Trevi Fountain, Rome

If you ask a person to indicate the most famous fountain in the world, they will almost certainly answer you, Trevi Fountain in Rome. Scenic and majestic, she announces its presence already from the alleys leading to it: the noise of the water falling into the pools blends with the voices of tourists, intent on tossing the famous “coin of the return to Rome.”

Inaugurated in 19 B.C., the Trevi Fountain was designed by M. V. Agrippa and is a unique example of the ancient Roman aqueducts that have remained in operation since Augustus to the present day. Its name is probably due to the intersection of three roads or the triple outlet of the water.

A little history of the Trevi Fountain

In 1453 Pope Nicholas V started a work of order and restoration of the aqueduct following the projects of Leon Battista Alberti and Bernardo Rossellini, architects of the Virgin Water. According to legend, the name Acqua Vergine (Virgin Water) was given by Agrippa in memory of a young girl (virgo) who would indicate the place of the springs to the soldiers who went in search of them. The architects created a prospectus of the fountain embellished with an inscription with the coats of arms of the pontiff and the Roman people under which the water, emitted by three jets, collected in a rectangular basin.

In 1640 Urban VIII Barberini decided that the fountain should change its orientation and entrusted the project to Gian Lorenzo Bernini. However, the construction work was limited to the installation of a base with a basin in front of it in which three mouths of water meet. In 1732 Clement XII Corsini organized a competition for the arrangement of the Trevi Fountain in which the most important artists of the time took part. Among the projects of the architect Nicola Salvi, the pope preferred the most monumental one that could interfere little with the Palazzo Poli behind. Salvi, with great competence and professionalism, is in charge of the construction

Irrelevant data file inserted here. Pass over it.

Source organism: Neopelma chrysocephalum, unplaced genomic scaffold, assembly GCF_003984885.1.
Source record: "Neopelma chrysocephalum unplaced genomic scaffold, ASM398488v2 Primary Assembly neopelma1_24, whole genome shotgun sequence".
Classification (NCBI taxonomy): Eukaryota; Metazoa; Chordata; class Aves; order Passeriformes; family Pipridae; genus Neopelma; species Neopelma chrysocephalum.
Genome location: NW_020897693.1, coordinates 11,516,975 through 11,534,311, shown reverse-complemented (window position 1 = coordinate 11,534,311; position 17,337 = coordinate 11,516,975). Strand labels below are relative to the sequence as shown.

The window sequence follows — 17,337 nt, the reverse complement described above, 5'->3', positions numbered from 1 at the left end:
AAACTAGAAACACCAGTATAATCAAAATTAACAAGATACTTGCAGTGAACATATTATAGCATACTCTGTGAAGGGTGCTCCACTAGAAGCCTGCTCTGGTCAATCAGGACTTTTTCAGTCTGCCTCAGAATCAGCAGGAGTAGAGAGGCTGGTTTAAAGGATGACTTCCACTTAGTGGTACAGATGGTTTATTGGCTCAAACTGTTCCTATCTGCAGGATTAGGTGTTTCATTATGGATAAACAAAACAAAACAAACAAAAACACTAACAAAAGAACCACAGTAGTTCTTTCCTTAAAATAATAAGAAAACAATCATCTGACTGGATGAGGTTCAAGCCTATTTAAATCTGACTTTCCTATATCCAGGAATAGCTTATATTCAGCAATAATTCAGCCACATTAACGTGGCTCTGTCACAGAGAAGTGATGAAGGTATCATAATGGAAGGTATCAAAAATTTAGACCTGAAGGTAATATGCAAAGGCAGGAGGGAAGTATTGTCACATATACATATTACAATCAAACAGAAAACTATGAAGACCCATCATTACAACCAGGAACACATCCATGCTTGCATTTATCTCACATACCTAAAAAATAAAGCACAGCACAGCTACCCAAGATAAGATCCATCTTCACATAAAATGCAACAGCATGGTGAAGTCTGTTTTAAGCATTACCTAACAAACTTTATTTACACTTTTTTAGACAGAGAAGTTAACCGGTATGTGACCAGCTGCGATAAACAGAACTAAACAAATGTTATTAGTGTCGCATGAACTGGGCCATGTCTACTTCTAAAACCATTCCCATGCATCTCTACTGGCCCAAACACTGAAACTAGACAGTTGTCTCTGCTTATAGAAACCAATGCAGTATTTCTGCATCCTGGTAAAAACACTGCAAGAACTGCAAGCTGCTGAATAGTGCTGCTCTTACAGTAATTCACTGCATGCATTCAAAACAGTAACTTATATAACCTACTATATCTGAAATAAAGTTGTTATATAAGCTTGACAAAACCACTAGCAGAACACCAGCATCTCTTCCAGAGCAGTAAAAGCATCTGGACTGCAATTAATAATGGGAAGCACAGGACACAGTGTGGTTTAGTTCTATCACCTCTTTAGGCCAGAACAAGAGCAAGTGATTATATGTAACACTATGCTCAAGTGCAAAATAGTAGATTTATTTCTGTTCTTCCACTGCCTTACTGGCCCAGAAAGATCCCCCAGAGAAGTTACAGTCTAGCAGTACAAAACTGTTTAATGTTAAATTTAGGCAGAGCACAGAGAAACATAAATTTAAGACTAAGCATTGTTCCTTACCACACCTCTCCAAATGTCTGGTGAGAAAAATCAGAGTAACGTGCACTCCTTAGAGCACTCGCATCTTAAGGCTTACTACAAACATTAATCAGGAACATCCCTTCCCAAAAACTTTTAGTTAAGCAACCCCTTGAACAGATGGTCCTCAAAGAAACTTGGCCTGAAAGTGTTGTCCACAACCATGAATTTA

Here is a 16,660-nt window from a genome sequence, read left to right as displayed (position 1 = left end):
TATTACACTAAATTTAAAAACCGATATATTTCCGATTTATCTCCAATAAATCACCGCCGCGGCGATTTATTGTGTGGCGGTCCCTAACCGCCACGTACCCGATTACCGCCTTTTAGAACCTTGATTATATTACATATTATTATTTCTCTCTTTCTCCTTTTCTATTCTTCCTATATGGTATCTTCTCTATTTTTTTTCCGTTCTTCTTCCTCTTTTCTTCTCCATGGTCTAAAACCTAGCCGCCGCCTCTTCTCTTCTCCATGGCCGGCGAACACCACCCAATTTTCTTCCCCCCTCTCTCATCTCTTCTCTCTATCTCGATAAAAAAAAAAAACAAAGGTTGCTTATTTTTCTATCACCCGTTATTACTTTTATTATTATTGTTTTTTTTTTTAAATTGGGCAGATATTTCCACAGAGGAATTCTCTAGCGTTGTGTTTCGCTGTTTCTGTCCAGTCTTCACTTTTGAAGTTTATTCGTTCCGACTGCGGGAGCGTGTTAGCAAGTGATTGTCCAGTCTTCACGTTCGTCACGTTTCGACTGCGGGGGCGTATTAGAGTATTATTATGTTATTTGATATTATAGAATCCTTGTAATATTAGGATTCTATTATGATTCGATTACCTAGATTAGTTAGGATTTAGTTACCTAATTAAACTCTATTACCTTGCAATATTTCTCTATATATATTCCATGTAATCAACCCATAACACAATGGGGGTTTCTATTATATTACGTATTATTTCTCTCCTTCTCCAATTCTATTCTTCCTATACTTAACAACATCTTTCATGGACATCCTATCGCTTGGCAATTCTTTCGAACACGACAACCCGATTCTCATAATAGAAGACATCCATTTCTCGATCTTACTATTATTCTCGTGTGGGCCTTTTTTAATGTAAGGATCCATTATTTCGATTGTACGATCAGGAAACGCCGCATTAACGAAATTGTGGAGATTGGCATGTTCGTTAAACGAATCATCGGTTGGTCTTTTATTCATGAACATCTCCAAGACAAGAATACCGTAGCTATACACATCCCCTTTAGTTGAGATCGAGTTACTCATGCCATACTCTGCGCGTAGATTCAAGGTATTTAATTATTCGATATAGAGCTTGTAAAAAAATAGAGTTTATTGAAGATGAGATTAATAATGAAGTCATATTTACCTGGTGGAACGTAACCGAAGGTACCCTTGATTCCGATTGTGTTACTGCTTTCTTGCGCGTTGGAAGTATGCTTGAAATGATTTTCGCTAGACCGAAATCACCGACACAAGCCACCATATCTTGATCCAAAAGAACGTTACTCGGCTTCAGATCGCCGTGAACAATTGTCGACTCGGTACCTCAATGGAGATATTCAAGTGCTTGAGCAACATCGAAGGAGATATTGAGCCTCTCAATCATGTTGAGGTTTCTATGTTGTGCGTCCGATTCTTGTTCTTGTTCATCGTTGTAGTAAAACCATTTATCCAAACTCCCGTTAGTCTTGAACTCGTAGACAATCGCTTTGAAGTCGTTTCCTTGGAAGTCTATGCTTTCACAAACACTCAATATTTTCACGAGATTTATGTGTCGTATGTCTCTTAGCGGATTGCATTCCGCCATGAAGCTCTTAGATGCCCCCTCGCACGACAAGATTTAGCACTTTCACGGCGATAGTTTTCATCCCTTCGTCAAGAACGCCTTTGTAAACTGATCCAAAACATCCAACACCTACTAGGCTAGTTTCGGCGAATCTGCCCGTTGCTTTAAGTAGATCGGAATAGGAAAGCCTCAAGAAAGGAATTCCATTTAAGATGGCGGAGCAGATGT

works from 1732 until 1752, the year of his death, flanked by his great friend Luigi Vanvitelli.

What does the Trevi Fountain represent?

The central part of the façade of the Trevi Fountain develops like a triumphal arch, with a deep niche with Corinthian columns next to it. In the center of the attic, a large inscription recalls the creation of the fountain commissioned by Pope Clement XII, whose effigy is at the top. Four large statues from 1735 adorn the building itself and symbolize, from the left, the Abundance of Fruit by Agostino Corsini, the Fertility of the Fields by Bernardo Ludovisi, the Gifts of Autumn by Francesco Queirolo, and the Amenity of Meadows by Bartolomeo Pincellotti.

In the large central niche, there is the majestic statue of Ocean driving a chariot in the shape of a large shell, pulled by two winged sea horses, one rabid and the other peaceful, led by a young newt and a mature one that symbolize the different characteristics of nature and the ages of man.

The side parts of the large niche display the statues of Healthiness and Abundance by Filippo Della Valle. The reliefs depicting the Virgin showing the spring to the soldiers by Grossi and Agrippa agree to the aqueduct’s construction in Bergonzi. The official inauguration of the now finished Trevi Fountain took place on 22 May 1762.

Curiosity about the Trevi Fountain

The beautiful and surprising bath in the Trevi Fountain by Anita Ekberg in the evening dress in the movie “La dolce vita” made her famous worldwide. But how can we forget Totò, who in Tototruffa tries to sell it to a tourist? Every year the City of Rome obtains about 600 thousand euros from these coins, destined for Caritas Solidarity projects, even though the little thieves have equipped themselves with rubber bands to the end of which is tied a magnet.